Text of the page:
Letter to the Editor

Does government moving faster mean better?

Tuesday, July 30, 2019

Are you often frustrated with how slowly government operates? A recent situation demonstrates when government wants to move fast they can, but that doesn't always lead to good decision making.

Consider what happened when Dickinson County wanted to reduce the speed limit on the straight-away portion of Stakeout Road. The Tuesday Board of Supervisors agenda for Aug. 23 was published the preceding Friday afternoon. The 17 item BOS agenda contained – down in the County Engineer section, after 10:30 a.m. – item 15 b: "Approve speed limit reduction request from the City of Okoboji on Stakeout Rd."

It isn’t very often that a board of supervisors agenda is given accelerated consideration. The issue was a speed reduction for the straight-away portion of Stakeout Road from 35 to 25 mph. With one business day for public review, this speed reduction was discussed and voted approval before 10:30 a.m. It would be one thing if the Okoboji City Council and the Okoboji Police had requested the Stakeout Road speed reduction. A review of the facts shows that an Okoboji policeman had only requested that the location of a speed limit sign be improved to better inform drivers. If there had been accidents on Stakeout Road it might be understandable, according to the Okoboji Police Chief there have been none.

Last fall, after three Okoboji City Council meetings, the speed on the curved portion of Stakeout Road near Highway 71 — including the bike trail entrance and McDonalds — was properly reduced to 25 mph. But since there are no houses on the straight-away portion of Stakeout Road it is hard to understand how a residential speed limit of 25 mph is warranted. Moreover, increasingly the lightly traveled Sunner Avenue to Stakeout Road path has been used as an effective alternative to the traffic congestion on Highway 71. Slowing the speed on the straight-away portion of Stakeout Road makes this traffic alternative less desirable. Will this speed reduction be logical after the tourists leave?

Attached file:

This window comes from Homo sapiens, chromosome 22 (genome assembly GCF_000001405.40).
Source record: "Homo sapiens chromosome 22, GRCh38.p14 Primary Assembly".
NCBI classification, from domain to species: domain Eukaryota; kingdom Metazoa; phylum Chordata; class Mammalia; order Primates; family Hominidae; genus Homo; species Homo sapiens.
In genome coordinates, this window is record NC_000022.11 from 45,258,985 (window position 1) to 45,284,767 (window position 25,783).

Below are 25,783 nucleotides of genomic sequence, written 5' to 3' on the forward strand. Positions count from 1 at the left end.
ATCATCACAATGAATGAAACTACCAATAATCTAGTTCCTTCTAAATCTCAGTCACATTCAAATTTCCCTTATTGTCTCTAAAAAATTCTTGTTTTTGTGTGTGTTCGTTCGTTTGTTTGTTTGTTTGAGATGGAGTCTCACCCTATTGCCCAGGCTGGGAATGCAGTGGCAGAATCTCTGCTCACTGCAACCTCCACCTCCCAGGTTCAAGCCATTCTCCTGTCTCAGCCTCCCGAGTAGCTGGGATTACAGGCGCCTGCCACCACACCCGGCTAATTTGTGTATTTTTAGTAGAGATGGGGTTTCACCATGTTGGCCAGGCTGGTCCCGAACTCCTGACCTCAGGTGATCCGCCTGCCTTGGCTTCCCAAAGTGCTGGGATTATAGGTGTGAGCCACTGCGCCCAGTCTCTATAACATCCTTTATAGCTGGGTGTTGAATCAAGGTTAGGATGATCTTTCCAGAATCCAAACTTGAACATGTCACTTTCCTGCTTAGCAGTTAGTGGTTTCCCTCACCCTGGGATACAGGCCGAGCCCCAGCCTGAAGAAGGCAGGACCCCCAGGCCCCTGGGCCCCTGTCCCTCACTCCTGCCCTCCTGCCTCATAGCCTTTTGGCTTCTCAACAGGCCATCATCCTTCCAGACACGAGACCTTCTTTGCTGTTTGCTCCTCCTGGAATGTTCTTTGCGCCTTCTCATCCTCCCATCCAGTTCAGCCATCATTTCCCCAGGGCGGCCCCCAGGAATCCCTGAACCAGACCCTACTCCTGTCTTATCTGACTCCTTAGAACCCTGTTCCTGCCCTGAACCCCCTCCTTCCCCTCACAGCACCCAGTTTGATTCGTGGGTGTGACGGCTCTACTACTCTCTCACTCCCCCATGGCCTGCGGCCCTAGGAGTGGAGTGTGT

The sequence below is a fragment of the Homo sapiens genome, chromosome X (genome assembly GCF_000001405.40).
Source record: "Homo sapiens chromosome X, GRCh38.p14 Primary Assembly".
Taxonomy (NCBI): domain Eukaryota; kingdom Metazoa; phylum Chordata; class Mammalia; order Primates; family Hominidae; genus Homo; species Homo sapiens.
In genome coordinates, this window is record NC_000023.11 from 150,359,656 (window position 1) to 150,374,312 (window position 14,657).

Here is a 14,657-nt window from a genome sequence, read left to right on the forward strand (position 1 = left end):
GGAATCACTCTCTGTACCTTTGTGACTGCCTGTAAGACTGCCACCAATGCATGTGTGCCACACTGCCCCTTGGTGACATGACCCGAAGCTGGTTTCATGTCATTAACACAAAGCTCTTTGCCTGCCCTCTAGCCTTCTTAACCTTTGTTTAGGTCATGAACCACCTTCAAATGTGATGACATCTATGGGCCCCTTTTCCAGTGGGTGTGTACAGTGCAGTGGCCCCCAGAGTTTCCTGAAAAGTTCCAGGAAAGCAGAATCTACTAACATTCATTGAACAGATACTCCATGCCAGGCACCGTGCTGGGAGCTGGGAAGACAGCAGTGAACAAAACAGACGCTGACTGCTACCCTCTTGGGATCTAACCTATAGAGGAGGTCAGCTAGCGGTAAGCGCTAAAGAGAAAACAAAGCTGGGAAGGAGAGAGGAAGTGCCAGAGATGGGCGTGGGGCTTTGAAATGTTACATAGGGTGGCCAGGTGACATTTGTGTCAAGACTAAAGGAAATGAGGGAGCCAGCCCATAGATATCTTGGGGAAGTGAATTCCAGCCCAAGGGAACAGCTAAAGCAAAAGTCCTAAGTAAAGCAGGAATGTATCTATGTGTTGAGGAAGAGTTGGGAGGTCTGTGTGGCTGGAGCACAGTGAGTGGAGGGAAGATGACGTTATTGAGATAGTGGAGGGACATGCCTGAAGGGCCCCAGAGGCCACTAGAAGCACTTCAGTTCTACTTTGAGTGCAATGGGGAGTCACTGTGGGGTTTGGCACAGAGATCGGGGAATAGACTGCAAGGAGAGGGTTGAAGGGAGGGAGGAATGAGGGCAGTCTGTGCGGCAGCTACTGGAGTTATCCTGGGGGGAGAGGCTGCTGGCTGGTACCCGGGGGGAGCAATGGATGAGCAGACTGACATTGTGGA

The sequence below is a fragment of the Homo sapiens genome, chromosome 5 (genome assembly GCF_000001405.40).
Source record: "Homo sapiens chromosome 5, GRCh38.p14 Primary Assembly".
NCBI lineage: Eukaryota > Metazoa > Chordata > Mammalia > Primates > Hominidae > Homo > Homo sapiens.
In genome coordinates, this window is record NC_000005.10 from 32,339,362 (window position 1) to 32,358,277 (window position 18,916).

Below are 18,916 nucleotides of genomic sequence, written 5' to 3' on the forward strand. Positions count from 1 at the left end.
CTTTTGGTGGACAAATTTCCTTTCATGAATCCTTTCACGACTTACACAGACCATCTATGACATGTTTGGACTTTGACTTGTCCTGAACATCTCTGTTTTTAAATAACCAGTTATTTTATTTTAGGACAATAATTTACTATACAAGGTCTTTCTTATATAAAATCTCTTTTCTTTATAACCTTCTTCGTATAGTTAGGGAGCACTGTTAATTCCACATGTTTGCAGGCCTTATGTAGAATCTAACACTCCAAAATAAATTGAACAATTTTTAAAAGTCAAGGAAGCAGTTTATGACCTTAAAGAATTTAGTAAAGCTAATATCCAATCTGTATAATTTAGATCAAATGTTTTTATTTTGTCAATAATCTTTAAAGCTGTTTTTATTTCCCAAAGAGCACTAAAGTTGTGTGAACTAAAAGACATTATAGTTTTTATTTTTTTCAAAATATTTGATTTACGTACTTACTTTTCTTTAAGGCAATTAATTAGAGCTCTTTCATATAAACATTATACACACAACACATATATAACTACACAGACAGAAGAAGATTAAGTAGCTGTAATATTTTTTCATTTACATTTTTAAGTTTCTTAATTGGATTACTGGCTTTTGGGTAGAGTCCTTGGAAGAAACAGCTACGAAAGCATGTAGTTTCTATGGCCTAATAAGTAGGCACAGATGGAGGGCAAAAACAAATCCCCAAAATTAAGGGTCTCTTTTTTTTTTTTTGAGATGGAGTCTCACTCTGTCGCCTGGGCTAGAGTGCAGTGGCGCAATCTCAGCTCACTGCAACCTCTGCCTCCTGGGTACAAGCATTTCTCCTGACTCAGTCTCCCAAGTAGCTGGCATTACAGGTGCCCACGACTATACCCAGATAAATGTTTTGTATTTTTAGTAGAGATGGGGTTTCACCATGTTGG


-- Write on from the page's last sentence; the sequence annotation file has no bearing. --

County Engineer Dan Eckert has pointed out the more serious vehicular safety issue on Stakeout Road is the vegetation blocking driver visibility on the west side of the road. The county has already removed vegetation on the east side of Stakeout near 175th Street. County Road Department efforts have also improved driver visibility at the intersection of Stakeout Road and 175th Street.

Some people believe that reducing the speed limit will reduce accidents. The authority for the benefits of lowering speed limits in Iowa is the Iowa Department of Transportation. The IDOT brochure titled Speed Limit Questions? has the answers:

A. Will lowering the speed limit reduce speeds? Unlikely. Studies show that there is little change in the speed pattern after the posting of a speed limit. The driver is much more influenced by the roadway environment.

B. Will lowering the speed limit reduce crash frequency? Again, unlikely. Although lowering the speed limit is often seen as a solution to preventing crashes, this is not the case. Crashes are most often the result of driver inattention and driver error. However, if a posted speed limit is unrealistically low, it creates a greater speed variance (i.e. some drivers follow the speed limit, while most drive at a higher speed that seems reasonable to them). This speed variance can lead to tailgating, unsafe passing, and ultimately to more crashes.

Generally, we would like to have government accomplish more in less time, but for this issue a rush to judgement did not serve our community well.

Phil Petersen